My book The Victorian Planning System: Practice, Problems and Prospects is now available for pre-order.
My book Movie Towns and Sitcom Suburbs is out now through Palgrave Macmillan.
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RCI Planning is my consultancy providing expert advice, VCAT advocacy and statutory planning services in the Victorian planning system.
Tag Archives: christmas
Back in 2008, when we were working on Planning News, Tim Westcott Gilda Di Vincenzo and I put together a “Planning Nerd Christmas Gift Guide.” It proved unexpectedly popular – which in Planning News terms roughly means somebody once mentioned to us that they had read it – so we repeated the exercise in 2009. It seemed like a good concept to dust off, so I have updated those old entries and added new gifts to create a new 2014 version. Thanks to Gilda and Tim for their contribution to the original.
This Christmas season, planners and their kin everywhere will face the eternal question: what to buy for the planning nerd who has everything? Once that special planner in your life has all the PIA merchandise, their own copy of ShadowDraw, and a scale ruler, what else is there? Well, we’re here to help.
The Planner by Tom Campbell
Planners have it rough in popular culture. There’s the planner from the first couple of seasons of Parks and Recreation, Chris Haywood’s dodgy builder / planner in Grass Roots, and then… well, aspiring planner Steven Coren from Seinfeld. However that may be about about to change with the recent publication of Tom Campbell’s The Planner, which may yet do for planners what Ayn Rand’s The Fountainhead did for architects and right-wing nutcases.
It follows the life of a young planner in London who is having something of an existential crisis, told in a style that is part Nick Hornby, part Sir Peter Hall. It’s a very entertaining read, full of good one-liners about the life of a planner and a range of unflattering portraits of London.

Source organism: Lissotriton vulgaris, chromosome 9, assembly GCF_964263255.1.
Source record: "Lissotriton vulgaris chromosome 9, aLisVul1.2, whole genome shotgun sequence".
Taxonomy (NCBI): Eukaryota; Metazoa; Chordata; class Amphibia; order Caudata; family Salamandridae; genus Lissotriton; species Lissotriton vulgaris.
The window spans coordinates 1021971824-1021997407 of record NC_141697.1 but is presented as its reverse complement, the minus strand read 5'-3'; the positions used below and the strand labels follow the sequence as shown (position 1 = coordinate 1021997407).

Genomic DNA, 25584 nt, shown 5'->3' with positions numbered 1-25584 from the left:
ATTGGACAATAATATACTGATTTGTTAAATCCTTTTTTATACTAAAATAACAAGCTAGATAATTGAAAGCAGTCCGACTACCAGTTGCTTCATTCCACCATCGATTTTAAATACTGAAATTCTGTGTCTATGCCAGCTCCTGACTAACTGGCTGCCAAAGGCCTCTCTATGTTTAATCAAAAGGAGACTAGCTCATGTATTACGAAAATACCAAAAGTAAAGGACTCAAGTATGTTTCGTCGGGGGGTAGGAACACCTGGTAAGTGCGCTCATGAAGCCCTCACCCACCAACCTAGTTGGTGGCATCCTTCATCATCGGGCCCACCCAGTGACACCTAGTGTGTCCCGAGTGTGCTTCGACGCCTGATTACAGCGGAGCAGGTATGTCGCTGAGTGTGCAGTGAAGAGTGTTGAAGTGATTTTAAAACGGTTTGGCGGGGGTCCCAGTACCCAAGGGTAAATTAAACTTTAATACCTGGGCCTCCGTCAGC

Tim Minchin’s Christmas song White Wine in the Sun is now pretty well known in Australia I think – or at least no longer obscure enough to seem novel when posted on a website like this. But I want to post it anyway, and I figure it will be new at least to any overseas readers who haven’t been chased away by my articles about Victorian urban planning. What I like so much about it is that it so completely and comprehensively rejects two of the cores of traditional Christmas iconography – the religious underpinnings and the northern hemisphere winter imagery – but gets instead to the core of what Christmas is (or should be) all about.
While I’m posting Christmas clips from YouTube: another favourite of mine is this duet by David Bowie and Bing Crosby, recorded for television in 1977. It’s such a strange juxtaposition of talent, and very corny, and yet it works. There’s something about Bing Crosby’s voice, in particular, that evokes Christmas in a very profound Pavlovian way for me.